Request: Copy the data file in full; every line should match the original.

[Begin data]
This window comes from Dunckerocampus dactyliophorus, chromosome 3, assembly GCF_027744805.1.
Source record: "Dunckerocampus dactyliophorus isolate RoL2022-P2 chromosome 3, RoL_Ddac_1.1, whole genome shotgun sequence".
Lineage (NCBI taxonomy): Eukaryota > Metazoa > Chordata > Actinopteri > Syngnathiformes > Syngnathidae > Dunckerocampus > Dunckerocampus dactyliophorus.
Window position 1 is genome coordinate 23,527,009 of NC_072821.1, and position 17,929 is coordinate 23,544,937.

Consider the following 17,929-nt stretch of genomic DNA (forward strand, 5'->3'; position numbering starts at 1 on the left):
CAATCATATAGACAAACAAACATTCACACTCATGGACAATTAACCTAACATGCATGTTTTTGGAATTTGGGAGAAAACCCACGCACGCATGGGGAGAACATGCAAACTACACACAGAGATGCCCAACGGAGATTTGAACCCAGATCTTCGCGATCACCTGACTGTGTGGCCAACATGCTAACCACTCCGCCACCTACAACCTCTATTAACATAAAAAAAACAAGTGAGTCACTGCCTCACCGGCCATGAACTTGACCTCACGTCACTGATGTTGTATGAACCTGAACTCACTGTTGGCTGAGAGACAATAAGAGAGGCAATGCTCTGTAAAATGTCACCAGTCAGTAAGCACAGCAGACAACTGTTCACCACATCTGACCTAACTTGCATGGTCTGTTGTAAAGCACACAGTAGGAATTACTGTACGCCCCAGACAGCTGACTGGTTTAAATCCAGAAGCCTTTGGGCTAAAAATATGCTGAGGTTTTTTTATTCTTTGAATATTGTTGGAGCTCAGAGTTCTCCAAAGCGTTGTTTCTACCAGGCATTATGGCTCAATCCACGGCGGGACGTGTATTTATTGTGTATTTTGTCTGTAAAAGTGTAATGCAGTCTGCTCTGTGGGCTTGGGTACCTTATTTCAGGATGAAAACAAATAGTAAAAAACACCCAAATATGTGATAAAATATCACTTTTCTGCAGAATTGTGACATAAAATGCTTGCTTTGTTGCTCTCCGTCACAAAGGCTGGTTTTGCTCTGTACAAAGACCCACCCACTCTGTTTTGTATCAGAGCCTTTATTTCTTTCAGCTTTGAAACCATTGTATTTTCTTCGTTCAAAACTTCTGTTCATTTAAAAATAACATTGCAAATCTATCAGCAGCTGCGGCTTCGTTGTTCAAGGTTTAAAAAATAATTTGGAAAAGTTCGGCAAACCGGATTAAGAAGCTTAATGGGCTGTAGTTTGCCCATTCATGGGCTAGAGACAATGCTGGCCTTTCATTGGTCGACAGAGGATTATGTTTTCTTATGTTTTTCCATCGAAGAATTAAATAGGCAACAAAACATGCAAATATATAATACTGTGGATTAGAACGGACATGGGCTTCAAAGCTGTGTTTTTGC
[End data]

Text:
This window comes from Dunckerocampus dactyliophorus, chromosome 3, assembly GCF_027744805.1.
Source record: "Dunckerocampus dactyliophorus isolate RoL2022-P2 chromosome 3, RoL_Ddac_1.1, whole genome shotgun sequence".
Lineage (NCBI taxonomy): Eukaryota > Metazoa > Chordata > Actinopteri > Syngnathiformes > Syngnathidae > Dunckerocampus > Dunckerocampus dactyliophorus.
Window position 1 is genome coordinate 23,527,009 of NC_072821.1, and position 17,929 is coordinate 23,544,937.

Consider the following 17,929-nt stretch of genomic DNA (forward strand, 5'->3'; position numbering starts at 1 on the left):
CAATCATATAGACAAACAAACATTCACACTCATGGACAATTAACCTAACATGCATGTTTTTGGAATTTGGGAGAAAACCCACGCACGCATGGGGAGAACATGCAAACTACACACAGAGATGCCCAACGGAGATTTGAACCCAGATCTTCGCGATCACCTGACTGTGTGGCCAACATGCTAACCACTCCGCCACCTACAACCTCTATTAACATAAAAAAAACAAGTGAGTCACTGCCTCACCGGCCATGAACTTGACCTCACGTCACTGATGTTGTATGAACCTGAACTCACTGTTGGCTGAGAGACAATAAGAGAGGCAATGCTCTGTAAAATGTCACCAGTCAGTAAGCACAGCAGACAACTGTTCACCACATCTGACCTAACTTGCATGGTCTGTTGTAAAGCACACAGTAGGAATTACTGTACGCCCCAGACAGCTGACTGGTTTAAATCCAGAAGCCTTTGGGCTAAAAATATGCTGAGGTTTTTTTATTCTTTGAATATTGTTGGAGCTCAGAGTTCTCCAAAGCGTTGTTTCTACCAGGCATTATGGCTCAATCCACGGCGGGACGTGTATTTATTGTGTATTTTGTCTGTAAAAGTGTAATGCAGTCTGCTCTGTGGGCTTGGGTACCTTATTTCAGGATGAAAACAAATAGTAAAAAACACCCAAATATGTGATAAAATATCACTTTTCTGCAGAATTGTGACATAAAATGCTTGCTTTGTTGCTCTCCGTCACAAAGGCTGGTTTTGCTCTGTACAAAGACCCACCCACTCTGTTTTGTATCAGAGCCTTTATTTCTTTCAGCTTTGAAACCATTGTATTTTCTTCGTTCAAAACTTCTGTTCATTTAAAAATAACATTGCAAATCTATCAGCAGCTGCGGCTTCGTTGTTCAAGGTTTAAAAAATAATTTGGAAAAGTTCGGCAAACCGGATTAAGAAGCTTAATGGGCTGTAGTTTGCCCATTCATGGGCTAGAGACAATGCTGGCCTTTCATTGGTCGACAGAGGATTATGTTTTCTTATGTTTTTCCATCGAAGAATTAAATAGGCAACAAAACATGCAAATATATAATACTGTGGATTAGAACGGACATGGGCTTCAAAGCTGTGTTTTTGC